World Bulletin / News Desk
Another murder conducted by the doctors in Myanmar's notorious Sittwe General Hospital against a Rohingya patient has been recorded after an 18-year-old pregnant woman was killed on April 24.
Zuhra Khatun, who was one of many internally displaced Rohingyas within Myanmar, was rushed to a local doctor in her refugee camp in the town of Sittwe (Akyab) on April 15 after suffering complications in child birth.
The local doctor was unable to deliver her twin babies, and quickly referred her to the Sittwe General Hospital. Her family originally refused, has doctors at the hospital are known to torture and kill Rohingya patients, but they had no other choice.
On her arrival at the hospital, she was told that her babies had died in her womb and that she required an operation to remove them. She was sedated and remained asleep until the next day, only to wake up covered in scratches and bruises to her face.
According to a report in Rohingya Vision, the doctors would then come to agitate the wounds on her womb using tools while the dead bodies of her unborn children were thrown in front of her. She was also denied food and water.
On Thursday, April 24, after torturing the patient, the doctor gave the young Rohingya woman a lethal injection. She died shortly afterwards.
Earlier in April, 28-year-old Hasina Begum, a Rohingya refugee who had been displaced after her village was razed to the ground by Buddhist extremists, arrived at the Sittwe General Hospital after also suffering complications in pregnancy. She too was killed after three days of torture by nurses on the orders of the doctor.
A week later, a five-month-old baby girl died after suffering an asthma attack because her family was too afraid to send her to the hospital, fearing that the doctors would kill her.
Myanmar has been accused of genocide against the Rohingya, who had their ethnic group dismissed from a recent census as the state claims they are Bangladeshis who have illegally migrated to Myanmar.
Ongoing violence against the community by Buddhist extremists in the Rakhine State have forced many of them to risk their lives fleeing the surrounding countries across dangerous seas and terrain.
Many of those who survive the dangerous trek have fallen victim to traffickers who hold them hostage in remote locations. Many also face deportation a persecution in the countries where they seek refuge.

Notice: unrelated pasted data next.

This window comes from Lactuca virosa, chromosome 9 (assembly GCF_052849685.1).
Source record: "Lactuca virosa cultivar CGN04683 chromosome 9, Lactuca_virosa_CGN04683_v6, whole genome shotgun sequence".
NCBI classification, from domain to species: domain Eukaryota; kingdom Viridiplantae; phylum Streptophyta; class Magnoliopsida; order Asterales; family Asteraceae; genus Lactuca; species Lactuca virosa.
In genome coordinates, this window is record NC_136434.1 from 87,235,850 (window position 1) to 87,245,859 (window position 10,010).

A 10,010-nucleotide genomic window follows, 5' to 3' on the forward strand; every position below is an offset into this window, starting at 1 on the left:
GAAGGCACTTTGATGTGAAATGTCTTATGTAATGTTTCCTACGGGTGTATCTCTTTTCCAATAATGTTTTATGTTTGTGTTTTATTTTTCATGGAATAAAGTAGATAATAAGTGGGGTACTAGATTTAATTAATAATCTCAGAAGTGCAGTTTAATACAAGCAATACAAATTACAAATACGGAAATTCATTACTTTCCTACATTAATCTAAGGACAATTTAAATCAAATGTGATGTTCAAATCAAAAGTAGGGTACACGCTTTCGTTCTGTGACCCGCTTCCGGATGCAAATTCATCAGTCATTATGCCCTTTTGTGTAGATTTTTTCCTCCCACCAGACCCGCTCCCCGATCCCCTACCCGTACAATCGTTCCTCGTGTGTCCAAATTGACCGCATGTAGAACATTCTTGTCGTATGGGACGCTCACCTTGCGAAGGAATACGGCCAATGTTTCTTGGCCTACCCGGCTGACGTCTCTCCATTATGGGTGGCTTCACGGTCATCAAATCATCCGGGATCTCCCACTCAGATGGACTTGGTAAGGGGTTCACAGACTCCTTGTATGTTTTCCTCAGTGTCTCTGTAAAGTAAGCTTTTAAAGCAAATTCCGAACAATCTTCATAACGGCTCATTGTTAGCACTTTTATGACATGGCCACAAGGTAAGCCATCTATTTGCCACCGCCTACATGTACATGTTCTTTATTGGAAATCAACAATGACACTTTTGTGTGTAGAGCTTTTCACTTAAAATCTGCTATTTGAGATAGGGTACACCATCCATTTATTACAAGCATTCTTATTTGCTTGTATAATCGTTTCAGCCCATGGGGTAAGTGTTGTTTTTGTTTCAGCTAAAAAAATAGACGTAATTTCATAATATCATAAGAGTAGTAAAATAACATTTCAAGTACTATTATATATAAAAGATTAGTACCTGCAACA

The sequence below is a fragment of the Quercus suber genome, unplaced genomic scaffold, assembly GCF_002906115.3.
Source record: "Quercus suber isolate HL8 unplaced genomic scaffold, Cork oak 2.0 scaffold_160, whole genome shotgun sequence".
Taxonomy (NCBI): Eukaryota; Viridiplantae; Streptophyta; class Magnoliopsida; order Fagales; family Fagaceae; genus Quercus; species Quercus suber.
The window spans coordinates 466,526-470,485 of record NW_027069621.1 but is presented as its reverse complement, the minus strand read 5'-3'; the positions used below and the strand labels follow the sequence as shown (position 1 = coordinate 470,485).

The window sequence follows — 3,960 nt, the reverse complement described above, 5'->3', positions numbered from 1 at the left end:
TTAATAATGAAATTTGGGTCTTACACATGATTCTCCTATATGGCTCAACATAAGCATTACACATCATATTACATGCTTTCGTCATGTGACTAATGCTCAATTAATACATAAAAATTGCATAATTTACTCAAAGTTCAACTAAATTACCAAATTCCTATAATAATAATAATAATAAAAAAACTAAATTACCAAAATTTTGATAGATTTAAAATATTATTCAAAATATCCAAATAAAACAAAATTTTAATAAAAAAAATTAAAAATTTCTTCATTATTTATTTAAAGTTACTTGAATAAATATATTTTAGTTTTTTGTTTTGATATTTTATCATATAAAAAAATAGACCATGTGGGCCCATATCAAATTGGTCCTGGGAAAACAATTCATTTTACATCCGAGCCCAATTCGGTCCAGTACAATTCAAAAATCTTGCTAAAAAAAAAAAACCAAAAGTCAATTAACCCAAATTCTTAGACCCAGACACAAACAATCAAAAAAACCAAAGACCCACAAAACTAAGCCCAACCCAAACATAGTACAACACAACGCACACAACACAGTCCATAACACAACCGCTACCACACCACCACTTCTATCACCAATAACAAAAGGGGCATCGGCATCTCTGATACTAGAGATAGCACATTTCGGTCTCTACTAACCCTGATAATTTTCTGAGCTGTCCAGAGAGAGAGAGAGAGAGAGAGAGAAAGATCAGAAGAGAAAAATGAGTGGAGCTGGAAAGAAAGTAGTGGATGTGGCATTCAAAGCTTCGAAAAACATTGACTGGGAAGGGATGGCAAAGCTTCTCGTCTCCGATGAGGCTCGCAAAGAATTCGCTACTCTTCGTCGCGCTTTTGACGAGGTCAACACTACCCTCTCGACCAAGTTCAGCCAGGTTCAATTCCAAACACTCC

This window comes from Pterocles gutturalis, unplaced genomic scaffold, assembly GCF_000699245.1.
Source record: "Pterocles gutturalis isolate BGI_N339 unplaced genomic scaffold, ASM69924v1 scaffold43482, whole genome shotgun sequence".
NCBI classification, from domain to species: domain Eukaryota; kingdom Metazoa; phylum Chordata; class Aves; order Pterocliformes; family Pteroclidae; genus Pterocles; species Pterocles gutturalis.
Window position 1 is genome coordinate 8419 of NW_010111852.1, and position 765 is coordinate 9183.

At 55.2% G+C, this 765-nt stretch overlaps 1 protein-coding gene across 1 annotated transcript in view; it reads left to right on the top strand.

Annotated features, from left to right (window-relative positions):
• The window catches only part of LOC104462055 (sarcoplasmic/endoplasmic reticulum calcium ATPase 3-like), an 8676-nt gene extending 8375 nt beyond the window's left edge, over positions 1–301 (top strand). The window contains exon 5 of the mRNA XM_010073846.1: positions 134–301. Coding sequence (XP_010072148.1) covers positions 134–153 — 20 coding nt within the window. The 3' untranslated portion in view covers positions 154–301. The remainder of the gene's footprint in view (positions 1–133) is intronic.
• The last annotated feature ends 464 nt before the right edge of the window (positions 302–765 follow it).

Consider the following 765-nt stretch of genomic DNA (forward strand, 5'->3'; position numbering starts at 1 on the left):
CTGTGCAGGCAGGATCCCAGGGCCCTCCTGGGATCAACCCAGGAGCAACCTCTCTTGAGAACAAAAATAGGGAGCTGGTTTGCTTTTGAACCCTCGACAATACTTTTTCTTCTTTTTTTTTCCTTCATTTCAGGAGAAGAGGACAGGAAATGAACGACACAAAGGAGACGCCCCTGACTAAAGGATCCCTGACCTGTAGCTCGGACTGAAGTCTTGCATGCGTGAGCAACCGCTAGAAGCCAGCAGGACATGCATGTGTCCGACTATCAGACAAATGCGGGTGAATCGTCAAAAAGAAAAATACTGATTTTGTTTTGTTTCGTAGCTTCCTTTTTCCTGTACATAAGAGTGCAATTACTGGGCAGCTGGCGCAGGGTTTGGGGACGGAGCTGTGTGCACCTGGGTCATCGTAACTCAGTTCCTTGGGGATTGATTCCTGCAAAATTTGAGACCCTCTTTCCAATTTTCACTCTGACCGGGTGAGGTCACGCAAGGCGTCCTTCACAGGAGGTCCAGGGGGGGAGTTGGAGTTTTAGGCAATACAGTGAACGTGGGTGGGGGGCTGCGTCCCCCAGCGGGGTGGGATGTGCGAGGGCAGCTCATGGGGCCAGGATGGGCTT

Anti-Semitism has remained a big problem in Hungary, home to one of the largest Jewish communities in Europe.
20,730 foreign fighters, including about 11,000 people from the Middle East, went to Iraq and Syria.
Unemployment is major challenge for Sisi, thousands seek jobs in Libya despite violence and chaos.
Until now, Israel has denied the deaths and injuries.
After the tropical storm Madagascar's government appealed for international aid.
Kathrin Oertel also stepped down, citing media pressure.
After U.S. bans first choice, Iran names new U.N. ambassador as Gholamali Khoshroo.
Under the new Saudi king, relations between Saudi Arabia and Iran are expected to remain unchanged as their rivalry in the Middle East region continues, say experts.
Natives of the war-torn Syrian city are impatiently waiting to return their old homes but realities on the ground could prevent them from leaving immediately.
Prolonged process of setting up an Afghan Cabinet continues after parliament rejects president's choices.
Israeli FM said Israel should be responded to harshly and disproportionately, just as China or the U.S. would in similar circumstances.
Belgian politician likens government's plans to revoke foreign fighter citizenship to methods used by Nazis.
NGOs detail failures of criminal justice system in dealing with children.
For the United States the new year brought a shift in the scales of power in Washington.
Sudan People's Liberation Movement-North (SPLM-N) was holding the Bulgarians captive.
The agreement includes a defense pact between Russia and Abkhazia that obligates both sides to come to each other's aid in the event of aggression.